Nov. 26 (Bloomberg) -- Until last month, Donald Ellenberger, who manages $10 billion for Federated Investors Inc., shunned Treasuries as the U.S. economy improved and 10-year notes yielded less than inflation. Now, he can’t afford to stay out.
Ellenberger has plenty of company. Bond bears from Brown Brothers Harriman & Co. to T. Rowe Price Group Inc. are buying Treasuries though the 1.69 percent yield on 10-year notes is less than the rate of inflation and returns on the $10.9 trillion of marketable debt are the least in three years.
The combination of Federal Reserve efforts to stimulate the economy by buying bonds and the potential slowdown should politicians fail to avert the so-called fiscal cliff of tax increases and spending cuts has made Treasuries the debt that money managers have to own. Even investors who shun Treasuries don’t see 10-year note yields rising much above 2 percent.
“Treasuries offer little real value, but in the short term, it is just hard to be a bear,” Ellenberger, who is based in Pittsburgh, said in a Nov. 19 telephone interview. The company has moved from significantly “underweight” Treasuries compared with benchmark performance measures to adding the securities. “The fiscal cliff is a big deal, and the Fed is determined to keep rates low.”
Yields have fallen since the Nov. 6 election set up a budget showdown between President Barack Obama, who wants higher taxes on the wealthy and less spending, and Republican lawmakers who oppose raising tax rates on the rich. If they can’t agree, $607 billion in spending cuts and tax increases starting Jan. 1 will cause the world’s biggest economy to contract 0.5 percent next year, according to the Congressional Budget Office.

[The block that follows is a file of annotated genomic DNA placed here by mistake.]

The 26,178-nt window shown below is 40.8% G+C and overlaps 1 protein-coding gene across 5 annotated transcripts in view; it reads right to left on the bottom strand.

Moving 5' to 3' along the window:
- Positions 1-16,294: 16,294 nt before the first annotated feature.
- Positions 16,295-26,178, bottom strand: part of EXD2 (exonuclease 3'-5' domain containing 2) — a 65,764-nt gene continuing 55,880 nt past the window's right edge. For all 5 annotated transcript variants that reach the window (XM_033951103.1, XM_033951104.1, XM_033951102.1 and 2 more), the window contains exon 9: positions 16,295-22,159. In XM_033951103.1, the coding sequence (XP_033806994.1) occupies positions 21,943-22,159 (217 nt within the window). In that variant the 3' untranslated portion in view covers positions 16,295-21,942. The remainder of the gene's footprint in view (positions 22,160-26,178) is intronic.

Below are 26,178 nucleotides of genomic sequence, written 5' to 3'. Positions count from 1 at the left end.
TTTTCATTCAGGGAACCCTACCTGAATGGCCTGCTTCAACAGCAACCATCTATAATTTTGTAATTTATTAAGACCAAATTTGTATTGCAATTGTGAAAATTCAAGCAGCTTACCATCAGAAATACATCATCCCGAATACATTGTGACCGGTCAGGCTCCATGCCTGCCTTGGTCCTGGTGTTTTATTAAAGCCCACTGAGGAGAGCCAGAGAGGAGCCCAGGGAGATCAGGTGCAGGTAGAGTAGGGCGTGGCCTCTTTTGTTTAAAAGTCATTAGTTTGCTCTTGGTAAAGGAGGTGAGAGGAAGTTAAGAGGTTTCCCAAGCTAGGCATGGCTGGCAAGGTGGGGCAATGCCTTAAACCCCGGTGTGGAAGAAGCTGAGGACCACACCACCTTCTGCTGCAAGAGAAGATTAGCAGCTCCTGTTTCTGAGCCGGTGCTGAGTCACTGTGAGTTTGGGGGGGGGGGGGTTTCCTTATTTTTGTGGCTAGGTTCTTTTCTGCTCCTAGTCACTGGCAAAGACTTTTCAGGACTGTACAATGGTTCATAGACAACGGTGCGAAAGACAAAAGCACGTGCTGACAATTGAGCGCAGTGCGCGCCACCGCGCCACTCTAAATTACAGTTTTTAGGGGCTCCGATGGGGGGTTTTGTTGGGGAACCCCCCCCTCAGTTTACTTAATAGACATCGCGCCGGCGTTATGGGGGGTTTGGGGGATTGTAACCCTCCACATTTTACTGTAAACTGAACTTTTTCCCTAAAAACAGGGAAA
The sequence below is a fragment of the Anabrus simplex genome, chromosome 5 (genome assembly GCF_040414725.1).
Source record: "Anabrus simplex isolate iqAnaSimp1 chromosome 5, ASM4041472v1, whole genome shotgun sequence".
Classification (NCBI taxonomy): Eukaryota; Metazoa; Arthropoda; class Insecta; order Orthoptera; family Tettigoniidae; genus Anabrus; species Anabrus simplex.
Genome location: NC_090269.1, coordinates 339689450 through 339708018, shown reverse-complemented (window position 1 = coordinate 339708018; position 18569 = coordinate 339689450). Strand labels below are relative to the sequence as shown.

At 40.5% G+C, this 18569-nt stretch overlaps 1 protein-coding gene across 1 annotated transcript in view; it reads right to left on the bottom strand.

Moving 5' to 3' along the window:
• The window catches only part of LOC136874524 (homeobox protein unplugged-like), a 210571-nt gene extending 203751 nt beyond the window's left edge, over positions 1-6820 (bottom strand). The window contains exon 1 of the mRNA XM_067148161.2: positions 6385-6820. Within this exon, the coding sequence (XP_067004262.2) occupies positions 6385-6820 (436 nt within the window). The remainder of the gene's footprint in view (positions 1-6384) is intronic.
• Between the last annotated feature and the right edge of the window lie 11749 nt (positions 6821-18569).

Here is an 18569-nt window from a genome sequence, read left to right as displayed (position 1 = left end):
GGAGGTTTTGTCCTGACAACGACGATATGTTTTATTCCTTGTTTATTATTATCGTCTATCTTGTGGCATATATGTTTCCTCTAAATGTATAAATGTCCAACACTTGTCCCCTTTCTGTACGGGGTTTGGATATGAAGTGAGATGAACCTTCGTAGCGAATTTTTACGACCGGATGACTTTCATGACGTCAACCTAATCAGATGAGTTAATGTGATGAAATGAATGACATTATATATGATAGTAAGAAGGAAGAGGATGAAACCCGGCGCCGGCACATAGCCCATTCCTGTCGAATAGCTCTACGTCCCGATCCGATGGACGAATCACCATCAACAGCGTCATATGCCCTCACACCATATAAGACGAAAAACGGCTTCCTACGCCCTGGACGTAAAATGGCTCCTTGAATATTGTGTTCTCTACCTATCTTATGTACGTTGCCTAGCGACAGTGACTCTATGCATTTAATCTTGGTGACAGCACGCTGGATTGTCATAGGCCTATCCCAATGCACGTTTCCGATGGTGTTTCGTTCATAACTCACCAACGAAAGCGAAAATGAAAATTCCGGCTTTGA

“Uncertainty” about the fiscal cliff, debt limits and the long-term challenges of balancing the U.S. budget are already “affecting private spending and investment decisions and may be contributing to an increased sense of caution in financial markets, with adverse effects on the economy,” Fed Chairman Ben S. Bernanke told the Economic Club of New York on Nov. 20.
Efforts to boost employment and spur the expansion with purchases of $40 billion in housing debt each month are being impeded by the budget impasse, Bernanke said.
Yields on 10-year Treasury notes fell six basis points, or 0.06 percentage point, since Nov. 6, to 1.69 percent as of Nov. 23, from the 2012 high of 2.4 percent on March 20. The yield rose 11 basis points last week, equaling the most since the five days ended Oct. 19. The price of the 1.625 percent security fell 1 point, or $10 per $1,000 face value, to 99 12/32, according to Bloomberg Bond Trader prices.
The yield fell three basis points to 1.66 percent as of 3:01 p.m. New York time.
Bonds have rallied even as the U.S. economy expanded at a faster-than-forecast 2 percent annual rate in the third quarter, concern has eased that the European debt crisis will spread and yields on 10-year notes are below the inflation rate.
The 10-year Treasury yield will rise to 2.1 percent by the end of September, economists said in a Bloomberg News survey from Nov. 9 to Nov. 14. The forecast is down from 2.5 percent in a poll conducted from July 6-10 and compares with the annual average rate of 6.49 percent during the past half century.
With the Fed’s policy measures, Treasury yields are “ignoring the progress that has been made on the economic front,” Jeffrey Schoenfeld, chief investment officer at Brown Brothers Harriman in New York, which manages $33 billion in assets, said in a telephone interview Nov. 16. The Fed will probably succeed at holding the 10-year yield below the growth rate of nominal gross domestic product, which it tends to track during conventional economic expansions, he said.
GDP in current dollars grew at an annualized rate of 4 percent in the period from July to September while the 10-year yield averaged 1.62 percent for the period, a difference of 2.38 percentage points. The gap reached a record 2.9 percentage points on May 31.
Schoenfeld said Brown Brothers is adding Treasuries after preferring investment-grade U.S corporate bonds, which have returned 9.9 percent in 2012, according to Bank of America Merrill Lynch index data. That compares with 2.3 percent returns for Treasuries, down from 9.8 percent last year and 5.9 percent in 2010.
Investors have bid a record $3.16 for each dollar of the $1.875 trillion in notes and bonds the U.S. government has sold at auction this year, Treasury data show, up from $3.04 in 2011. That demand has helped hold down interest expense on the debt to $359.8 billion, the smallest amount since 2005.